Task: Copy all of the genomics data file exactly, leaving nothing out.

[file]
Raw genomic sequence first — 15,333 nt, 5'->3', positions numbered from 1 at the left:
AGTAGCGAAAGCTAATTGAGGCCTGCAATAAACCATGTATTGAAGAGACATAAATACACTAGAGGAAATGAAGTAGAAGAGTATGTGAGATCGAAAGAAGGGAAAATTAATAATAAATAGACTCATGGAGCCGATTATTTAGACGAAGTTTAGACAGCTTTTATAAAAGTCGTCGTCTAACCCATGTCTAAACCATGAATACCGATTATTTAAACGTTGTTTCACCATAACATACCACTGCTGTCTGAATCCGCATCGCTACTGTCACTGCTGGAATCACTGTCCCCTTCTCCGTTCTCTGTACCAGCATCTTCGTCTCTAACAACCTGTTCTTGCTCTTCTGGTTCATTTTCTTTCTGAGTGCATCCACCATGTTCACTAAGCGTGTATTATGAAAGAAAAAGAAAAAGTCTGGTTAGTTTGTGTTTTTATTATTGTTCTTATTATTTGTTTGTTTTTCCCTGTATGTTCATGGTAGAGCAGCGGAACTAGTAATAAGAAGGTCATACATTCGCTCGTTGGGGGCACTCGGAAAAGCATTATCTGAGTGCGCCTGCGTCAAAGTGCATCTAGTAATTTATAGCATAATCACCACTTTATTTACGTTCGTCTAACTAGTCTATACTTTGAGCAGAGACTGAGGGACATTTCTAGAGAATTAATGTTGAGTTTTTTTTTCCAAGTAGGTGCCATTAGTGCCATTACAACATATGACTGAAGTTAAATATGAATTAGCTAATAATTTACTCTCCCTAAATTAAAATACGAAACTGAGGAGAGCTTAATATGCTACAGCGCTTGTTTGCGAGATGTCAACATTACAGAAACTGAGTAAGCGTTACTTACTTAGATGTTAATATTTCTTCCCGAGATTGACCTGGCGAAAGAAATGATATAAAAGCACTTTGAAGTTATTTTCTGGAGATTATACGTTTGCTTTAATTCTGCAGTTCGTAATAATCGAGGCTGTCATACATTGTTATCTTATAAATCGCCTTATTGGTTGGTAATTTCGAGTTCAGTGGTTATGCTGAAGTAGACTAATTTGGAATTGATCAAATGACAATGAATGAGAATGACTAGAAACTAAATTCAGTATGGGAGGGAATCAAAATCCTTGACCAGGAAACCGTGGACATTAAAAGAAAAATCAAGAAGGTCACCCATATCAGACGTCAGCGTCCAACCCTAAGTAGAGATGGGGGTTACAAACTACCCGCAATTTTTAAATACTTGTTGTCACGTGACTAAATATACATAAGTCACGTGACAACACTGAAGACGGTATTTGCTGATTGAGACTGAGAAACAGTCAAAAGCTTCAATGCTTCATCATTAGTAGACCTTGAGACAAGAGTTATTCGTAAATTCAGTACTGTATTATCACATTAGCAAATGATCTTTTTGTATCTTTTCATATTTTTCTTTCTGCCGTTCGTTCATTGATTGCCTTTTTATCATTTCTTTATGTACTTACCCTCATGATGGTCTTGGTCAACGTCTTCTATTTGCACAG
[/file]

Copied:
Raw genomic sequence first — 15,333 nt, 5'->3', positions numbered from 1 at the left:
AGTAGCGAAAGCTAATTGAGGCCTGCAATAAACCATGTATTGAAGAGACATAAATACACTAGAGGAAATGAAGTAGAAGAGTATGTGAGATCGAAAGAAGGGAAAATTAATAATAAATAGACTCATGGAGCCGATTATTTAGACGAAGTTTAGACAGCTTTTATAAAAGTCGTCGTCTAACCCATGTCTAAACCATGAATACCGATTATTTAAACGTTGTTTCACCATAACATACCACTGCTGTCTGAATCCGCATCGCTACTGTCACTGCTGGAATCACTGTCCCCTTCTCCGTTCTCTGTACCAGCATCTTCGTCTCTAACAACCTGTTCTTGCTCTTCTGGTTCATTTTCTTTCTGAGTGCATCCACCATGTTCACTAAGCGTGTATTATGAAAGAAAAAGAAAAAGTCTGGTTAGTTTGTGTTTTTATTATTGTTCTTATTATTTGTTTGTTTTTCCCTGTATGTTCATGGTAGAGCAGCGGAACTAGTAATAAGAAGGTCATACATTCGCTCGTTGGGGGCACTCGGAAAAGCATTATCTGAGTGCGCCTGCGTCAAAGTGCATCTAGTAATTTATAGCATAATCACCACTTTATTTACGTTCGTCTAACTAGTCTATACTTTGAGCAGAGACTGAGGGACATTTCTAGAGAATTAATGTTGAGTTTTTTTTTCCAAGTAGGTGCCATTAGTGCCATTACAACATATGACTGAAGTTAAATATGAATTAGCTAATAATTTACTCTCCCTAAATTAAAATACGAAACTGAGGAGAGCTTAATATGCTACAGCGCTTGTTTGCGAGATGTCAACATTACAGAAACTGAGTAAGCGTTACTTACTTAGATGTTAATATTTCTTCCCGAGATTGACCTGGCGAAAGAAATGATATAAAAGCACTTTGAAGTTATTTTCTGGAGATTATACGTTTGCTTTAATTCTGCAGTTCGTAATAATCGAGGCTGTCATACATTGTTATCTTATAAATCGCCTTATTGGTTGGTAATTTCGAGTTCAGTGGTTATGCTGAAGTAGACTAATTTGGAATTGATCAAATGACAATGAATGAGAATGACTAGAAACTAAATTCAGTATGGGAGGGAATCAAAATCCTTGACCAGGAAACCGTGGACATTAAAAGAAAAATCAAGAAGGTCACCCATATCAGACGTCAGCGTCCAACCCTAAGTAGAGATGGGGGTTACAAACTACCCGCAATTTTTAAATACTTGTTGTCACGTGACTAAATATACATAAGTCACGTGACAACACTGAAGACGGTATTTGCTGATTGAGACTGAGAAACAGTCAAAAGCTTCAATGCTTCATCATTAGTAGACCTTGAGACAAGAGTTATTCGTAAATTCAGTACTGTATTATCACATTAGCAAATGATCTTTTTGTATCTTTTCATATTTTTCTTTCTGCCGTTCGTTCATTGATTGCCTTTTTATCATTTCTTTATGTACTTACCCTCATGATGGTCTTGGTCAACGTCTTCTATTTGCACAG